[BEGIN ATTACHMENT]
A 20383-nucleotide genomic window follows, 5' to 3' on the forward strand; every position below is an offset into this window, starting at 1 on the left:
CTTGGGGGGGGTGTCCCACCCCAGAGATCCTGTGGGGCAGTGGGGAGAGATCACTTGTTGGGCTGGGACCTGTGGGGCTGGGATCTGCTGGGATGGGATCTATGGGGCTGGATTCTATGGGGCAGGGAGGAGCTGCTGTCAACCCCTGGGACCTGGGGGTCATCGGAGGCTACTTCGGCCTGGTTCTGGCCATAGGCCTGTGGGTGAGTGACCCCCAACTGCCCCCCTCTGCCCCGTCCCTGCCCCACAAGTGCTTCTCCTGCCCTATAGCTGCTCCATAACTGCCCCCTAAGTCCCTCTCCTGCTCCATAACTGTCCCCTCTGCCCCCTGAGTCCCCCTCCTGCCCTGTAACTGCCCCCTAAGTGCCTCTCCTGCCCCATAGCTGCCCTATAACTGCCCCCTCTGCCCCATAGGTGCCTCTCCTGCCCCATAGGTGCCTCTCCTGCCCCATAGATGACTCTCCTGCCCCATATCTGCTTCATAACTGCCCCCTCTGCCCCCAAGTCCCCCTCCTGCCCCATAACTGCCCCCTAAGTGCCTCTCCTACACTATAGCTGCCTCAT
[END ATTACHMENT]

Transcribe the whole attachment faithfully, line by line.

A 20383-nucleotide genomic window follows, 5' to 3' on the forward strand; every position below is an offset into this window, starting at 1 on the left:
CTTGGGGGGGGTGTCCCACCCCAGAGATCCTGTGGGGCAGTGGGGAGAGATCACTTGTTGGGCTGGGACCTGTGGGGCTGGGATCTGCTGGGATGGGATCTATGGGGCTGGATTCTATGGGGCAGGGAGGAGCTGCTGTCAACCCCTGGGACCTGGGGGTCATCGGAGGCTACTTCGGCCTGGTTCTGGCCATAGGCCTGTGGGTGAGTGACCCCCAACTGCCCCCCTCTGCCCCGTCCCTGCCCCACAAGTGCTTCTCCTGCCCTATAGCTGCTCCATAACTGCCCCCTAAGTCCCTCTCCTGCTCCATAACTGTCCCCTCTGCCCCCTGAGTCCCCCTCCTGCCCTGTAACTGCCCCCTAAGTGCCTCTCCTGCCCCATAGCTGCCCTATAACTGCCCCCTCTGCCCCATAGGTGCCTCTCCTGCCCCATAGGTGCCTCTCCTGCCCCATAGATGACTCTCCTGCCCCATATCTGCTTCATAACTGCCCCCTCTGCCCCCAAGTCCCCCTCCTGCCCCATAACTGCCCCCTAAGTGCCTCTCCTACACTATAGCTGCCTCAT